Partnering with agency Ammirati, we built 11 mini-worlds, all out of paper, for a complete refresh of Sweet ‘N Low branding materials. The photos we took of the sets are used for the Sweet ‘N Low website, web banner ads, magazine print ads and for our 15 second animated spot.
After our initial brief from the agency, our team got together to discuss how to approach the design and production. With Blind being a diverse studio, we aren’t locked into any one way of doing things. We have a broad range of skills, and are free to find the most appropriate techniques and methodologies for each individual project we tackle.
We fairly quickly decided that since the end goal of this project was to create scenes that appeared to be made from real paper, that we would go ahead and make actual, real-life models and environments out of actual paper. We felt that was paramount to anchoring the work in reality. We brought in an expert papercraft model maker and assembled a team of close to 15 people to cut, tear, glue, paste, tape and otherwise manipulate hundreds of sheets of paper into a wide range of interesting environments.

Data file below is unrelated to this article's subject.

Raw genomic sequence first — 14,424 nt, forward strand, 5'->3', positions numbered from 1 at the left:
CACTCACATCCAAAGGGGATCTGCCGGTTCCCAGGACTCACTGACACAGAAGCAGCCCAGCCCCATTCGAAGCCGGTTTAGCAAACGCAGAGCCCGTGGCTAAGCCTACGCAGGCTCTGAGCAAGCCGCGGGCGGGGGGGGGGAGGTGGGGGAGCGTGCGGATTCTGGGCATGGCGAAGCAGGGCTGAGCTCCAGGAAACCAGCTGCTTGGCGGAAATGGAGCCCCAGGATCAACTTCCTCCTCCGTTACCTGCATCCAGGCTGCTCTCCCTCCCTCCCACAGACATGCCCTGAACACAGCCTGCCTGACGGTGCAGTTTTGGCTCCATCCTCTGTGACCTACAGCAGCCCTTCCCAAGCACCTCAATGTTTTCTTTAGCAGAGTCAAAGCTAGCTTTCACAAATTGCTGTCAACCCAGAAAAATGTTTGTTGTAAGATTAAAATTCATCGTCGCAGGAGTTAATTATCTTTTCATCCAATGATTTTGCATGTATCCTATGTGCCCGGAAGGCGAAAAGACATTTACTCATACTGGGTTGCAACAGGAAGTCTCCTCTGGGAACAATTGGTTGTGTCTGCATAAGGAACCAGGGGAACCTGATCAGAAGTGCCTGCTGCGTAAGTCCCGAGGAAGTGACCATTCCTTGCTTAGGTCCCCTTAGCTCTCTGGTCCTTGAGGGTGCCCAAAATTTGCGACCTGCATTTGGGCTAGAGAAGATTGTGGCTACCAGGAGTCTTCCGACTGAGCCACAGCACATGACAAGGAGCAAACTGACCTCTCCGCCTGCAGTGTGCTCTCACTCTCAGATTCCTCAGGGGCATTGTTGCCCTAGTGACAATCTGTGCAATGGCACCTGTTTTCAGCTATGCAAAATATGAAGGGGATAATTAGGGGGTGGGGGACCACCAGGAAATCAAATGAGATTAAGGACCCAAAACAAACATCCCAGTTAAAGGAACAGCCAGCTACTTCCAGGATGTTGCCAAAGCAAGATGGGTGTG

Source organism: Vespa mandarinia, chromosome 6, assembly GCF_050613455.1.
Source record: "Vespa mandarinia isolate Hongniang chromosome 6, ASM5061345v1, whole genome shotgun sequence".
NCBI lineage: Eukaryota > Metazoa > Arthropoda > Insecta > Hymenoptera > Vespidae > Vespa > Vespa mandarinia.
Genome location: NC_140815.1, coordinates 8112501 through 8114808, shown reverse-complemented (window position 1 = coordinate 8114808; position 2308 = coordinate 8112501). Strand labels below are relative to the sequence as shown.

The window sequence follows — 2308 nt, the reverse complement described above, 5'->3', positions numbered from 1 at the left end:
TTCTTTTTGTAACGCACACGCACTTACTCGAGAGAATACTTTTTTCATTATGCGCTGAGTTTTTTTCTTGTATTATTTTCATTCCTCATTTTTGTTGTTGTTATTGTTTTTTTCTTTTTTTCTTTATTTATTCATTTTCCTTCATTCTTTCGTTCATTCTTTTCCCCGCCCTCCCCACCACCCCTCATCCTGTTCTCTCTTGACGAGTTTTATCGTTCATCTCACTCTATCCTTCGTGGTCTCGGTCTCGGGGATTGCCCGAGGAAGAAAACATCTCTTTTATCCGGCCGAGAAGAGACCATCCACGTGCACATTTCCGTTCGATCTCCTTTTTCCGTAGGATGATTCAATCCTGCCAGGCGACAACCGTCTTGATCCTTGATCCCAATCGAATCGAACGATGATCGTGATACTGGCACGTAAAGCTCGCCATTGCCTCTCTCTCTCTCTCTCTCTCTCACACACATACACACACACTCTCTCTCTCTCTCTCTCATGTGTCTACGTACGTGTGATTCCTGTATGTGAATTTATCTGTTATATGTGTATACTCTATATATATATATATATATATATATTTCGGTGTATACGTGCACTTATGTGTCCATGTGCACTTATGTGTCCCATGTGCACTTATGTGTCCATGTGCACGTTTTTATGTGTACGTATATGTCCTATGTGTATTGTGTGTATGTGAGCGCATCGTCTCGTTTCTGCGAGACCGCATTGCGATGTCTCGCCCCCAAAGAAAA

From that starting point, we were then able to determine how best to handle the various elements we needed for the complete, wide range of deliverables. For the print ads and web elements, we set up the mini-dioramas on our stage, meticulously lit each one, and shot still photos of each.
For the animated spot, the process started the same way: by building the complete environments and elements out of paper. We then shot various parts of these sets to be used in a variety of ways. Some of the photos are used directly as camera projected textures onto basic 3d geometry within our 3d animation software.
Secondly, having the paper models and props for reference when modeling in 3d is something pretty unique to our process. Normally in 3d animation, we would model elements from concept sketches, design boards, reference photos, etc…. but rarely would we have the entire model and environment already exist in real life. Because of this accessibility, the 3d models and the paper models are virtually identical.
Also, using the actual paper models, we were able to shoot a number of stop motion tests, to use as reference for the animation sequence. When lighting the 3d scenes, we used the photos of the real sets to match the cg lighting to the real life lighting and by using the real paper as textures, we were able to get as close to a hand crafted look as possible.
This approach enabled us to capture all of the “happy accidents” that building real life paper models affords, while gaining the added flexibility and control that comes from computer animation. In the end, all of the techniques blend together and the viewer will see a magical and seamless world made from paper.